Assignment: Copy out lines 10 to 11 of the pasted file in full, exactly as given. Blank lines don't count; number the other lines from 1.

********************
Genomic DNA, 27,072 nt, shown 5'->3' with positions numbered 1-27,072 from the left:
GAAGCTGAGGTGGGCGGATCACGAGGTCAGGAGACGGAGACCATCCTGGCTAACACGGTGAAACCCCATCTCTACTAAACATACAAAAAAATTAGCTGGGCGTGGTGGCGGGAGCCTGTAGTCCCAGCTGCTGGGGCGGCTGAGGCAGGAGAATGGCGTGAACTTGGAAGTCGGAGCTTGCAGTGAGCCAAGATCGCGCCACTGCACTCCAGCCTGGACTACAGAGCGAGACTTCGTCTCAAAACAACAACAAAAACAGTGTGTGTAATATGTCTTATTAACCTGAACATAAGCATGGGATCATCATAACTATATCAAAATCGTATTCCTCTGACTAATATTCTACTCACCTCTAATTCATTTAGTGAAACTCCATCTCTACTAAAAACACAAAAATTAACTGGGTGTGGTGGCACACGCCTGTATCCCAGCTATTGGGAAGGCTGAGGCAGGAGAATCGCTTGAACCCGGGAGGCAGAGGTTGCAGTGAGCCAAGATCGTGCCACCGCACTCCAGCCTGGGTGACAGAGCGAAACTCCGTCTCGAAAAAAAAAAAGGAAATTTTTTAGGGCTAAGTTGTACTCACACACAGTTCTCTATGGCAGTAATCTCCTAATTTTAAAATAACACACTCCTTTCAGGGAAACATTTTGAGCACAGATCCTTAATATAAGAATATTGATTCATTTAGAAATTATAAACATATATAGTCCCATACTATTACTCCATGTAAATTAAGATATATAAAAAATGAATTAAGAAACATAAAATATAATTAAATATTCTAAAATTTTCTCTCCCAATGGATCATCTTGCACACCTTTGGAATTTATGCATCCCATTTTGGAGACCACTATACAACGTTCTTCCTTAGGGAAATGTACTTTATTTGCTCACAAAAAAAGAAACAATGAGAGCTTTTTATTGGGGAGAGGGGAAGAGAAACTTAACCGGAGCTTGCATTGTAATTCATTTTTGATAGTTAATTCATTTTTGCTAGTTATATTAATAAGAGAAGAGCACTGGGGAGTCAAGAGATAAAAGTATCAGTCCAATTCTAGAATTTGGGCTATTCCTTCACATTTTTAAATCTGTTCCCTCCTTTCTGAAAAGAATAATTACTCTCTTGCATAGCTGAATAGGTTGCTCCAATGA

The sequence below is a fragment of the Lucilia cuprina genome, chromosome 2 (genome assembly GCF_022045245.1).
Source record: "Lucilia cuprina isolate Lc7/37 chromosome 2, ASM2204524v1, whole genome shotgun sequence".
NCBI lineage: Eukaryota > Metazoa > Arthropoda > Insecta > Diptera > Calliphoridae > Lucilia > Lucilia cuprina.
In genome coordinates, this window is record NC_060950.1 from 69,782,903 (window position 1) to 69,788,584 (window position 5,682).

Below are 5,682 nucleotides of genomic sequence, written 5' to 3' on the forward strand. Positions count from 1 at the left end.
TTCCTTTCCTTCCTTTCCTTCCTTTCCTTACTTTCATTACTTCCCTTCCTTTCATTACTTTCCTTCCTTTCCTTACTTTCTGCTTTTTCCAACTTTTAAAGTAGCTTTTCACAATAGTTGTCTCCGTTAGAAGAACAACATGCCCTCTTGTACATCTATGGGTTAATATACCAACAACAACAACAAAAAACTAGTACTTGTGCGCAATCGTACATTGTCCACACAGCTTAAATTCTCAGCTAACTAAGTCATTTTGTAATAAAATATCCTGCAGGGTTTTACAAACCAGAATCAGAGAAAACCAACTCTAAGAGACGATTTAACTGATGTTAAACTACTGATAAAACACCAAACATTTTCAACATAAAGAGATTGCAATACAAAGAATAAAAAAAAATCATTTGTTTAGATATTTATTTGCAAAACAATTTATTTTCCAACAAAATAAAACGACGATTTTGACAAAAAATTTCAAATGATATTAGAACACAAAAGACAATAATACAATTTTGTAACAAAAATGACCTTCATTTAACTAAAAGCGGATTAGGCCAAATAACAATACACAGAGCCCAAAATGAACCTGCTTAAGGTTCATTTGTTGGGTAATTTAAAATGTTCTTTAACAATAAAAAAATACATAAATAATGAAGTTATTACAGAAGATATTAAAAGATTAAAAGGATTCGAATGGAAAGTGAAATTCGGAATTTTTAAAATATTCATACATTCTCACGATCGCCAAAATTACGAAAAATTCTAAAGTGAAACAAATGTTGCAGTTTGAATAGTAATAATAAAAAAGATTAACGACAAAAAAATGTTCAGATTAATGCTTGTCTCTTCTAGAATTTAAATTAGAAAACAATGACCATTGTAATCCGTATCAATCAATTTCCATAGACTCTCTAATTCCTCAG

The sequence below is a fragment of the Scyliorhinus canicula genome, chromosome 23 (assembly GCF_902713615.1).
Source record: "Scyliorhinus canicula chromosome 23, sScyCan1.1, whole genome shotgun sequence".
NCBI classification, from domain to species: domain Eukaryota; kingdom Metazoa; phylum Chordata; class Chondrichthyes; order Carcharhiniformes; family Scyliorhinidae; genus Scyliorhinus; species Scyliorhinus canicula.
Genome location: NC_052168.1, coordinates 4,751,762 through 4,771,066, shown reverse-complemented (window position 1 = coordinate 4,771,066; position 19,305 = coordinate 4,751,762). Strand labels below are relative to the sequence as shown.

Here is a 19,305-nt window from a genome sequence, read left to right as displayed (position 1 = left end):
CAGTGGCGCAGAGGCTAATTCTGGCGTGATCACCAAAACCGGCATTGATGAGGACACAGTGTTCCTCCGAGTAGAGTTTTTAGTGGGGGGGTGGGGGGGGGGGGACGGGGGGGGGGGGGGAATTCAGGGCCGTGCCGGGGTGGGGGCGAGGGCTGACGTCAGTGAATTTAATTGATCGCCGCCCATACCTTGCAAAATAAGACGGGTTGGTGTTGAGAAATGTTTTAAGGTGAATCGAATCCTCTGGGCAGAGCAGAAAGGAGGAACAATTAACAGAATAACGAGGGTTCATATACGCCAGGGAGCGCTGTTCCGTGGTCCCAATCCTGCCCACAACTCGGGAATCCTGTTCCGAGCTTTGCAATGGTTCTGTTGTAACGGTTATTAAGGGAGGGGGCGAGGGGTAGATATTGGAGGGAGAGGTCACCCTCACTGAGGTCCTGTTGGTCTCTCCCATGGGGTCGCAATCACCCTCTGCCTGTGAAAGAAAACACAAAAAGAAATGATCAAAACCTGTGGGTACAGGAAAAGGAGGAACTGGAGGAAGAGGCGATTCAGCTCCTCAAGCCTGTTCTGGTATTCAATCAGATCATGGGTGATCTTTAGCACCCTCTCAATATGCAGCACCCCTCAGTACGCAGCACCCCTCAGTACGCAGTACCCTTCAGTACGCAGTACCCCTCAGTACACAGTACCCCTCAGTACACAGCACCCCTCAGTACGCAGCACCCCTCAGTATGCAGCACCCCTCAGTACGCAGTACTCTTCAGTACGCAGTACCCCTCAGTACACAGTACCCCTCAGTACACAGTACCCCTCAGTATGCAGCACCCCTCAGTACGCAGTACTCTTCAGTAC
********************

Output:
Source record: "Scyliorhinus canicula chromosome 23, sScyCan1.1, whole genome shotgun sequence".
NCBI classification, from domain to species: domain Eukaryota; kingdom Metazoa; phylum Chordata; class Chondrichthyes; order Carcharhiniformes; family Scyliorhinidae; genus Scyliorhinus; species Scyliorhinus canicula.